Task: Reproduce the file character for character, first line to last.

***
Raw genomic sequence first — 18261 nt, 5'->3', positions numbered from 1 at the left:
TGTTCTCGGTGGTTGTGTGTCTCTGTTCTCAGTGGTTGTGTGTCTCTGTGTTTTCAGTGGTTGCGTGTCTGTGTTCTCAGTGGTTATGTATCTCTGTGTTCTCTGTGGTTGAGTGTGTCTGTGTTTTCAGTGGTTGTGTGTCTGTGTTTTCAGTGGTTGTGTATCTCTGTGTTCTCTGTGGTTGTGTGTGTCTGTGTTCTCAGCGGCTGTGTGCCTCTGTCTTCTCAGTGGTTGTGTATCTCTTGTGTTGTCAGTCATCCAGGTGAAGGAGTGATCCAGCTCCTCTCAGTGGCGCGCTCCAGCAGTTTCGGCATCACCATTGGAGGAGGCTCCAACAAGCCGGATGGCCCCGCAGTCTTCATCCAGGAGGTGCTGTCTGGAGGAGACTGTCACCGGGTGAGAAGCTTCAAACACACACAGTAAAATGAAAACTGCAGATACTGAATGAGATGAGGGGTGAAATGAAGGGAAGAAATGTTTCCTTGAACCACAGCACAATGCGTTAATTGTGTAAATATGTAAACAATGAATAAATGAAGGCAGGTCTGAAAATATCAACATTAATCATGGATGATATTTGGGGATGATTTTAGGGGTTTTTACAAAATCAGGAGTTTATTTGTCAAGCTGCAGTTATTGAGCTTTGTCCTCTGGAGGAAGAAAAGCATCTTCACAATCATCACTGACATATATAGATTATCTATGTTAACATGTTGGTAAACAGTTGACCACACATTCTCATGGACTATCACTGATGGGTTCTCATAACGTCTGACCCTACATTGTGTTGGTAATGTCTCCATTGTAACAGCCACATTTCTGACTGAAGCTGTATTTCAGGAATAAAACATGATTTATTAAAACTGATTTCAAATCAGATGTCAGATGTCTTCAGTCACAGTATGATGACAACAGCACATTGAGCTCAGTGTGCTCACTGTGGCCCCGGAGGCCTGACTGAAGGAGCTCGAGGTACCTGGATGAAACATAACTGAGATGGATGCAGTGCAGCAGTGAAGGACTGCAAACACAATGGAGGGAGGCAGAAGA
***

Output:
Raw genomic sequence first — 18261 nt, 5'->3', positions numbered from 1 at the left:
TGTTCTCGGTGGTTGTGTGTCTCTGTTCTCAGTGGTTGTGTGTCTCTGTGTTTTCAGTGGTTGCGTGTCTGTGTTCTCAGTGGTTATGTATCTCTGTGTTCTCTGTGGTTGAGTGTGTCTGTGTTTTCAGTGGTTGTGTGTCTGTGTTTTCAGTGGTTGTGTATCTCTGTGTTCTCTGTGGTTGTGTGTGTCTGTGTTCTCAGCGGCTGTGTGCCTCTGTCTTCTCAGTGGTTGTGTATCTCTTGTGTTGTCAGTCATCCAGGTGAAGGAGTGATCCAGCTCCTCTCAGTGGCGCGCTCCAGCAGTTTCGGCATCACCATTGGAGGAGGCTCCAACAAGCCGGATGGCCCCGCAGTCTTCATCCAGGAGGTGCTGTCTGGAGGAGACTGTCACCGGGTGAGAAGCTTCAAACACACACAGTAAAATGAAAACTGCAGATACTGAATGAGATGAGGGGTGAAATGAAGGGAAGAAATGTTTCCTTGAACCACAGCACAATGCGTTAATTGTGTAAATATGTAAACAATGAATAAATGAAGGCAGGTCTGAAAATATCAACATTAATCATGGATGATATTTGGGGATGATTTTAGGGGTTTTTACAAAATCAGGAGTTTATTTGTCAAGCTGCAGTTATTGAGCTTTGTCCTCTGGAGGAAGAAAAGCATCTTCACAATCATCACTGACATATATAGATTATCTATGTTAACATGTTGGTAAACAGTTGACCACACATTCTCATGGACTATCACTGATGGGTTCTCATAACGTCTGACCCTACATTGTGTTGGTAATGTCTCCATTGTAACAGCCACATTTCTGACTGAAGCTGTATTTCAGGAATAAAACATGATTTATTAAAACTGATTTCAAATCAGATGTCAGATGTCTTCAGTCACAGTATGATGACAACAGCACATTGAGCTCAGTGTGCTCACTGTGGCCCCGGAGGCCTGACTGAAGGAGCTCGAGGTACCTGGATGAAACATAACTGAGATGGATGCAGTGCAGCAGTGAAGGACTGCAAACACAATGGAGGGAGGCAGAAGA